Symbolism in The Deuce isn’t always subtle. Sometimes it’s as obvious as a rat crawling onto a prostitute while she gives a blowjob in a porn theater. When that happens to Candy (Maggie Gyllenhaal) in the opening sequence of “I See Money,” the husky rodent does more than portend the indignities awaiting her. An inevitable symptom of Times Square squalor, the rat is an emblem of the collateral damage we see everywhere in the episode.
“I See Money” seems to find Candy at rock bottom, when an obese john dies while she performs oral sex on him. The moment shocks only in its morbid absurdity; as the show’s various pimps have warned in the past, hooking has a tendency to turn ugly. Choices that Vincent (James Franco) made in earlier episodes beget similarly grave consequences here when Rudy (Michael Rispoli) and his henchmen batter one of the construction workers who begs out of the payroll scheme that Vincent orchestrated. When Vincent learns about the incident, his shock lasts only as long it takes for his brother-in-law, Bobby (Chris Bauer), to deliver the cold truth about the mob guys: “You sure as fuck knew their kind when you got into bed with them.”
In scenes that shift focus away from the goings-on in and around Times Square, we glimpse the damaged interior lives of Vincent and Candy. While visiting Bobby’s house to drop off food, Vincent’s ex-wife, Andrea (Zoe Kazan), reminds him (and us) that while Vincent makes his name in the Manhattan bar scene, his kids are left fatherless in Brooklyn. As she pleads with him to return home, Vincent’s story regains a level of sadness that was easy to forget while watching him develop a restaurant after leaving home.
“I See Money” is notably the first episode of The Deuce to explore Candy’s actual romantic life, and her date in this episode is somehow more uncomfortable to watch than her prostitution (the dying man excluded). As Candy readies for dinner with Jack (Will Chase), whom she meets in a record store early in the episode, she downs liquor to calm her nerves and we’re reminded that this is the first time we’ve seen her go on a date—and if her preparation is any indication, it probably won’t go well. Unsurprisingly, she gets drunk at dinner, yet her apology as she awkwardly kisses Jack goodbye—“It’s been a while”—poignantly explains her tactlessness. This woman, whose job is sex with strangers, has forgotten what a real date feels like.
Pasts, presents, and futures are illustrated simultaneously, all balanced on the razor’s edge of Times Square.
Between the wig she wears at dinner and the fake address she gives Jack, Candy has also forgotten her identity as someone other than a prostitute or mother. As she ostensibly checks her makeup in a mirror in another scene, her gaze lingers vacantly as though she’s stuck, simply wondering how she got there. The scene cuts to Abby (Margarita Levieva) staring at her reflection at Vincent’s bar, the Hi-Hat, suggesting a parallel between the two women. When Abby contemplates the infinite possibilities of her newfound independence, does she consider one day finding herself in Candy’s shoes?
“I See Money” repeatedly maps the life cycle of New York residents in the 1970s with scenes shared by similar characters who find themselves separated by time and experience. In a quiet moment outside the Hi-Hat, Paul (Chris Coy) confesses to Vincent that he feels pulled toward Greenwich Village, a staging ground for the gay liberation movement made urgent by the recent Stonewall Riots. Later in the episode, Paul mentions to his boyfriend that he aims to one day own a bar in the Village. His ambition sounds familiar, because it’s where we met Vincent in “Pilot”: discovering his talent for the bar business and imagining the possibility of leaving his Brooklyn neighborhood.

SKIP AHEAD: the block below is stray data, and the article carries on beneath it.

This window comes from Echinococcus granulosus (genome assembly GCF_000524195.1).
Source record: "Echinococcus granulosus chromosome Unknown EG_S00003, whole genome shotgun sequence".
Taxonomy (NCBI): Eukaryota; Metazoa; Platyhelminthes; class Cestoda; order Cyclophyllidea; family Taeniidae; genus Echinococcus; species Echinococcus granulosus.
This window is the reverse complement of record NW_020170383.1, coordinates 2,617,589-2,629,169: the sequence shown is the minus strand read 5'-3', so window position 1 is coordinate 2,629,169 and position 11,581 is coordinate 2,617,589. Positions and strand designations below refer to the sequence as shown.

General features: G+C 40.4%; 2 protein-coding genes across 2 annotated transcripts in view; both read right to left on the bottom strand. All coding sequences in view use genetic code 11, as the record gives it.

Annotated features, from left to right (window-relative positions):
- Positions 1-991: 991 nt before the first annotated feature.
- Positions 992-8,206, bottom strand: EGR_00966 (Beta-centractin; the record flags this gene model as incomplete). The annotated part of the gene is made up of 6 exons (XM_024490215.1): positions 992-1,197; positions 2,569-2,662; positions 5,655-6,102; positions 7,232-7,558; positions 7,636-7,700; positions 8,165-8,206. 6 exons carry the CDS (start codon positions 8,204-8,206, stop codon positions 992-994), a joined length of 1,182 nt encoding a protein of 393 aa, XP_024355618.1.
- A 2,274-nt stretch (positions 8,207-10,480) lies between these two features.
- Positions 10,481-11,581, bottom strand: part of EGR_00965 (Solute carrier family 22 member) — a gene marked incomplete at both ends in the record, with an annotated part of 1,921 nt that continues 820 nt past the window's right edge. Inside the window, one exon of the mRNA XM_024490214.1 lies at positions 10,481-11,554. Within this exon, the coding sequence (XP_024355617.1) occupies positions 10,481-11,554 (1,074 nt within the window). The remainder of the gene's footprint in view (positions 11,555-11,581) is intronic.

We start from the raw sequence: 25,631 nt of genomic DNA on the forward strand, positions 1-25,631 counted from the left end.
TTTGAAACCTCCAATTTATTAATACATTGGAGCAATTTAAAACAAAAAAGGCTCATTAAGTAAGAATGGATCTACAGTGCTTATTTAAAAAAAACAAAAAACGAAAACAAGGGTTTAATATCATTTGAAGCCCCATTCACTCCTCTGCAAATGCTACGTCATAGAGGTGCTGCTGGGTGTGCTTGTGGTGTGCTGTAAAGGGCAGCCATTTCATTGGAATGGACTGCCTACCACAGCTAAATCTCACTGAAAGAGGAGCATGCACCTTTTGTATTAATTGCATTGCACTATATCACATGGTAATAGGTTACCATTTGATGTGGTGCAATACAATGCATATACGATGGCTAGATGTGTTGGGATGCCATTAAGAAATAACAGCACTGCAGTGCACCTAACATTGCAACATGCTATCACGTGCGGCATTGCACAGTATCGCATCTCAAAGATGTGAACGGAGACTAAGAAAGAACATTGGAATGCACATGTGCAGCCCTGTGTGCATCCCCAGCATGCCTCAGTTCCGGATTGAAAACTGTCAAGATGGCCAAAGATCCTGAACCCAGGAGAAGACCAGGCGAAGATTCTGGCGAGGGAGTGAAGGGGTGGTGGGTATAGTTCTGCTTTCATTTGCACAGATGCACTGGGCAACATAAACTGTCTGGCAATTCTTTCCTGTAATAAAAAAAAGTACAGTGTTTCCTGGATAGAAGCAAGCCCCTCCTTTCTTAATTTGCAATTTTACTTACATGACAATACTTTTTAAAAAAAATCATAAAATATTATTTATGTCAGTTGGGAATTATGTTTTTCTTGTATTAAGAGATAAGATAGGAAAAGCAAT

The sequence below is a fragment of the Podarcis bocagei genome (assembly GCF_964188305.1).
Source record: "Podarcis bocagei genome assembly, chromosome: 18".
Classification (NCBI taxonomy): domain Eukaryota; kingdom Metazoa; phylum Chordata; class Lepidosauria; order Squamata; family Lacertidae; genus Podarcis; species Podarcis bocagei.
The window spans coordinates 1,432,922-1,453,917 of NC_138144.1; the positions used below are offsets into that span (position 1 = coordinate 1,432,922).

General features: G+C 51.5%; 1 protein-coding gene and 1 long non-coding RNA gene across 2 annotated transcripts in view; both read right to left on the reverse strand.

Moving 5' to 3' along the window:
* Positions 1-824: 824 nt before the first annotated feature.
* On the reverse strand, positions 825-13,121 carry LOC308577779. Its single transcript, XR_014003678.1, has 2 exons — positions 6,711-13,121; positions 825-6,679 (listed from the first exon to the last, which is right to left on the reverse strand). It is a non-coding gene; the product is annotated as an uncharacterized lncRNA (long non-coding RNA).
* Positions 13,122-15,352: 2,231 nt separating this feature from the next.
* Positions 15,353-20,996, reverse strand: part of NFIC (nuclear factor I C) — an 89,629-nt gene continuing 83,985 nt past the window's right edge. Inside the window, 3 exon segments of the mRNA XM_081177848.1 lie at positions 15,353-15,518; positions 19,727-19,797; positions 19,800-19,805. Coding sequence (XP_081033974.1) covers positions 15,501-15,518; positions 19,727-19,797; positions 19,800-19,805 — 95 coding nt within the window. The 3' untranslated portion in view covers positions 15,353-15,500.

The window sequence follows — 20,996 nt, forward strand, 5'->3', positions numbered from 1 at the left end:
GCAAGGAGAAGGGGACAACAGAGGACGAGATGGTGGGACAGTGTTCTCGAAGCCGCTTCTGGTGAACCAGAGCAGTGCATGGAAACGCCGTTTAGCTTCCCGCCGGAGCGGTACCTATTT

Without Vincent as a portrait of Paul’s potential future, and if Vincent weren’t repeatedly compromising to fulfill a dream not unlike Paul’s own, Paul’s scenes might feel detached from the show’s central plot. In “I See Money,” Vincent wades further into the extralegal world of his identical brother, Frankie (Franco), placating mob backers, appeasing the crooked cop who extorts him for “protection,” and contemplating the purchase of a gun. The twins were The Deuce’s first and most obvious parallel, and as Vincent’s success grows, his ethical compromises begin to mirror Frankie’s shaky morality. The world of the series imposes itself on the ambitious.
“I See Money” constructs such comparisons without ever feeling expository or educational, and in part because it maintains an emotional focus on the uncertainty of Vincent and Candy’s destinies and, by proxy, the potential fates of characters such as Paul and Abby. The episode concludes with Rudy showing Vincent a future that, for now, is little more than an abandoned building and some construction equipment that Vincent will be charged with transforming. Rudy’s vision of the place as a Times Square oasis hinges on Vincent becoming a bona fide restaurateur. After “I See Money,” we’re left imagining the damage he’ll unwittingly incur to do so.
The stories flowing through The Deuce paint a cyclical picture: Pasts, presents, and futures are illustrated simultaneously, all balanced on the razor’s edge of Times Square, a neighborhood that is itself a vestige of history and a staging ground for the future. Earlier in the season, C.C. (Gary Carr) mentioned the Ghost of Christmas Future. The characters in The Deuce wield ambition like a shield against grim fate, but the ramifications of life in their world would appear inescapable if they, like us, could see the bigger picture.
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